Garlic Reduces Saquinavir Blood Levels 50%; May Affect Other Drugs

December 21, 2001

This article is part of The Body PRO's archive. Because it contains information that may no longer be accurate, this article should only be considered a historical document.

A study at the U.S. National Institute of Allergy and Infectious Diseases found that garlic supplements reduced blood levels of the protease inhibitor saquinavir by 51%. The garlic preparation, an amount equivalent to about two 4-gram cloves per day, was taken for 21 days by healthy HIV-negative volunteers. Then saquinavir was given for four days, and compared to a baseline four-day saquinavir dosing before the garlic was started.1

Later, after a 10-day washout with no saquinavir and no garlic, the volunteers were given a third 4-day dose of saquinavir. Even after 10 days off garlic, the saquinavir blood levels after a third four-day dosing only reached 60-70% of the original baseline blood levels -- indicating a persistent effect of the garlic.

Other findings of this study are complex, and the mechanism of this interaction is not clear. It probably involves the body's CYP450 enzyme system, yet the garlic appears to be affecting the oral bioavailability of saquinavir, not its elimination from the body. And there were two distinct groups of volunteers in how the garlic affected them. Most had a big decline in saquinavir levels after the 21 days of garlic use, with good recovery after the 10-day washout period. But three volunteers did not have a significant decline in saquinavir blood levels during the 21 days of garlic use -- but did have a big drop after the washout.

It is not clear how other drugs besides saquinavir will be affected. One study failed to find a statistically significant interaction with ritonavir, which affects the CYP450 enzyme system differently; however, that study used only four days of garlic treatment.

Saquinavir study co-author Judith Falloon, M.D., said, "We saw a definite, prolonged interaction. The clear implication is that doctors and patients should be cautious about using garlic supplements during HIV therapy."

Comment: Do Companies Care if Their Drugs Work?

Clearly we need more drug interaction studies to guide physicians and patients in how to use medications -- especially when there is reason to suspect an interaction, or when a supplement is in wide use by those taking a certain medication. Drug interaction studies are usually small, inexpensive, and easy to do; this one, for example, had only 10 volunteers (six women and four men -- one woman was excluded from analysis due to lack of adherence), and each volunteer took the drug for a total of 12 days, reducing both side effects and expense.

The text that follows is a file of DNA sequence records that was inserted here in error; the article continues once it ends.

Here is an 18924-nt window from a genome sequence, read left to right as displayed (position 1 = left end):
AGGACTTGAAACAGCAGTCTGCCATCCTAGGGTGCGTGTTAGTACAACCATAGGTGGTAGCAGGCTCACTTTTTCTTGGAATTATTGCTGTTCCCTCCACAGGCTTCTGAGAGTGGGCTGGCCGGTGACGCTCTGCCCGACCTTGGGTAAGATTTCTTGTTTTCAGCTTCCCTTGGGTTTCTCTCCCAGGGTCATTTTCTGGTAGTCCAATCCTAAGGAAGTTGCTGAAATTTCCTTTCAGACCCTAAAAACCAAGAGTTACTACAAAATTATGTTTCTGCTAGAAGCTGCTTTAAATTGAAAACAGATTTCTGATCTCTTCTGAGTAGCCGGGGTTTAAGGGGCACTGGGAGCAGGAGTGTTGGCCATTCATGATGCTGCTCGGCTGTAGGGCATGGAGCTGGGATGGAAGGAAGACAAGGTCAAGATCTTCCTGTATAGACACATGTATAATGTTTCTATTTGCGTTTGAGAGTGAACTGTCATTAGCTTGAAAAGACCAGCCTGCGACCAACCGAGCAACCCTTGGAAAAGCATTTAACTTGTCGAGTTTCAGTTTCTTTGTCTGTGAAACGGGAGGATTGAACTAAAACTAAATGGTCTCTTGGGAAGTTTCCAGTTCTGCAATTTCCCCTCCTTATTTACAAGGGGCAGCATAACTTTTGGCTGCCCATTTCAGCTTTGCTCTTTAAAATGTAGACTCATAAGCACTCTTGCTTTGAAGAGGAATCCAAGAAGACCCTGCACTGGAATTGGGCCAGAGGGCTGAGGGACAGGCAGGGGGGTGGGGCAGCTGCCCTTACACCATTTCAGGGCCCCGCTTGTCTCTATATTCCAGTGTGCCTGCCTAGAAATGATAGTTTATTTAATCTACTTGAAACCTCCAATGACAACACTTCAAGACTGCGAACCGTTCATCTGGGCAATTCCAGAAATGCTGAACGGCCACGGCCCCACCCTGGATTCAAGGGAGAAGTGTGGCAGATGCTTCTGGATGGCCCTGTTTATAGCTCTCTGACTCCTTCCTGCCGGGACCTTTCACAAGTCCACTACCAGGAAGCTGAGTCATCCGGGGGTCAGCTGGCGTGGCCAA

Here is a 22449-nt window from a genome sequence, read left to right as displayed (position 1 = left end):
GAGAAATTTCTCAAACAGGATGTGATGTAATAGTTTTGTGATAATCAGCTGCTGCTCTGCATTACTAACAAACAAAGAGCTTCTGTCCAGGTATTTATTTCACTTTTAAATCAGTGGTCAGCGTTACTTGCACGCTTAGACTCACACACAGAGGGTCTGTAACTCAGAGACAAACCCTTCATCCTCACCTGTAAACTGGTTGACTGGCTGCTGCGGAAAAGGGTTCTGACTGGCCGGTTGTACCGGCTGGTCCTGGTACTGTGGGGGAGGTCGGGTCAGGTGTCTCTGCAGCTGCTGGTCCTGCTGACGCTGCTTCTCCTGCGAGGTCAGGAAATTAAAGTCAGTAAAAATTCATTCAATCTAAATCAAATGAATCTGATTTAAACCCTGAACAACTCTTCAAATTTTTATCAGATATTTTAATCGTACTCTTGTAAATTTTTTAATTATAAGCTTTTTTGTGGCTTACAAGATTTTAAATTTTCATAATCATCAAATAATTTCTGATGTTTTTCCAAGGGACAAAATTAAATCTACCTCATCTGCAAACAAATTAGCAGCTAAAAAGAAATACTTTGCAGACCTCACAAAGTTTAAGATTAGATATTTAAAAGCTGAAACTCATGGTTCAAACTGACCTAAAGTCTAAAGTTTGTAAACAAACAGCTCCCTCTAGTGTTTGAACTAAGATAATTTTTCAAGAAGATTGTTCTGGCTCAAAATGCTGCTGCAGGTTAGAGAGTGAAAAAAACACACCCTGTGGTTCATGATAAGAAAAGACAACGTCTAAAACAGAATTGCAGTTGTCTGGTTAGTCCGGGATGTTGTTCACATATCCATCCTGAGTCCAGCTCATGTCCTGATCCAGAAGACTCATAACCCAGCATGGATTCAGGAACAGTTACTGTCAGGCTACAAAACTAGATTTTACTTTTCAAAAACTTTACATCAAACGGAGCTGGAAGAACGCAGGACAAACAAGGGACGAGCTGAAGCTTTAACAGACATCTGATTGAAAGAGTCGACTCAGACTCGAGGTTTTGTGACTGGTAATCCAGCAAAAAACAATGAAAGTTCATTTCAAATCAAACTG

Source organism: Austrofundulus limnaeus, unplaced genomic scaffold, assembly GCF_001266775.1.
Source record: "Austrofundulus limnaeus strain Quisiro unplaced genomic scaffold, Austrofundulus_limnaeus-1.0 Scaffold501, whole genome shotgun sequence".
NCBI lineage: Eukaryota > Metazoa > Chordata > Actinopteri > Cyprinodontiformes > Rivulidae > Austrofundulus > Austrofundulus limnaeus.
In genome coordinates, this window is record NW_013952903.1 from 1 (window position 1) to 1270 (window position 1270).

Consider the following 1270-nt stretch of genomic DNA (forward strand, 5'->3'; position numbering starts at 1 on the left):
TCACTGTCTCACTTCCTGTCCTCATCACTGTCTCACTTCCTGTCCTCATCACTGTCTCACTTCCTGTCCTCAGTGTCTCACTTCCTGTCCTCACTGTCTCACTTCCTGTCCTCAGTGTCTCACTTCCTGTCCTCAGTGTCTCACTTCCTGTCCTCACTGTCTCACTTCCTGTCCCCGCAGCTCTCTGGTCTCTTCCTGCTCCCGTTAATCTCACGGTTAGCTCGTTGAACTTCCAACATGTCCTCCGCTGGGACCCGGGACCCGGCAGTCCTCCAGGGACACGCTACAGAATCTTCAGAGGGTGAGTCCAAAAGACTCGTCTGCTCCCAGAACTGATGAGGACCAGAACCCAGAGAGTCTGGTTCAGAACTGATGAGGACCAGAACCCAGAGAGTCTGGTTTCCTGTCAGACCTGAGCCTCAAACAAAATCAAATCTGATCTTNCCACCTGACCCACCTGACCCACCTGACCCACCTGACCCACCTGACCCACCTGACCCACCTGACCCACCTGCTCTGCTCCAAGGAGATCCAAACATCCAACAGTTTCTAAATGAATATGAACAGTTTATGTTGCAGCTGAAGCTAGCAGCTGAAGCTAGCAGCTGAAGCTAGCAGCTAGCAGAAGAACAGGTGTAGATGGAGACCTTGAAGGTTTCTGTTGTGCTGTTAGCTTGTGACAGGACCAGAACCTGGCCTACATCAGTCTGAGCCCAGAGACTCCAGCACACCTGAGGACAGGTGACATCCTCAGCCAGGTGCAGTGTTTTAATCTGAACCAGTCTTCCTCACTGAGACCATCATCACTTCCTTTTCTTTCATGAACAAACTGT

We are fortunate that the U.S. National Institutes of Health tested garlic, a supplement widely used by people with HIV -- and found that it cut blood levels of saquinavir in half. This interaction could lead to drug failure and development of viral resistance, just as if patients cut their doses in half before taking them. Effects of garlic (and most other supplements) on other protease inhibitors are currently unknown.

While NIH should be commended, we need to ask why manufacturers don't do more interaction testing as a matter of course. Antiretrovirals are premium products with huge profit margins, costing thousands of dollars a year -- prices supposedly financing research and development. And more importantly, these are critical medicines that can determine whether patients live or die.

Yes, there are many supplements and even more approved drugs, but not very many are widely used by persons with HIV. And serious interactions are often fairly predictable from what is already known about the pharmacology of the drugs and supplements. Interaction testing is usually fast and cheap -- and none need be done on antiretrovirals that don't make it, only on those soon to be approved and marketed. What is needed is ongoing strategic initiative to identify potentially serious problems and spend a little money to head them off before they happen -- not years later.

Aside from the impact on human health, testing the most obvious potential interactions would contribute to the bottom line. Companies don't benefit when their drugs fail and patients stop using them, and their doctors and other doctors become less likely to choose those drugs for other patients. After paying all the costs of developing antiretrovirals and marketing them, when companies finally get a chance to make a profit, they are throwing much of it away.

The problem is that corporations do not act in their long-term interests unless they are organized to do so. Groups within companies are afraid of generating bad news. They may not realize that this bad news is really good news, because it allows them to make their drug more successful in the real world by targeting those patients most likely to benefit.


  1. Piscatelli S.C., Burstein A.H., Welden N., Gallicano K.D. and Falloon J. The Effects of Garlic Supplements on the Pharmacokinetics of Saquinavir. Clinical Infectious Diseases. January 15, 2001; volume 34.

ISSN # 1052-4207

Copyright 2001 by John S. James. Permission granted for noncommercial reproduction, provided that our address and phone number are included if more than short quotations are used.

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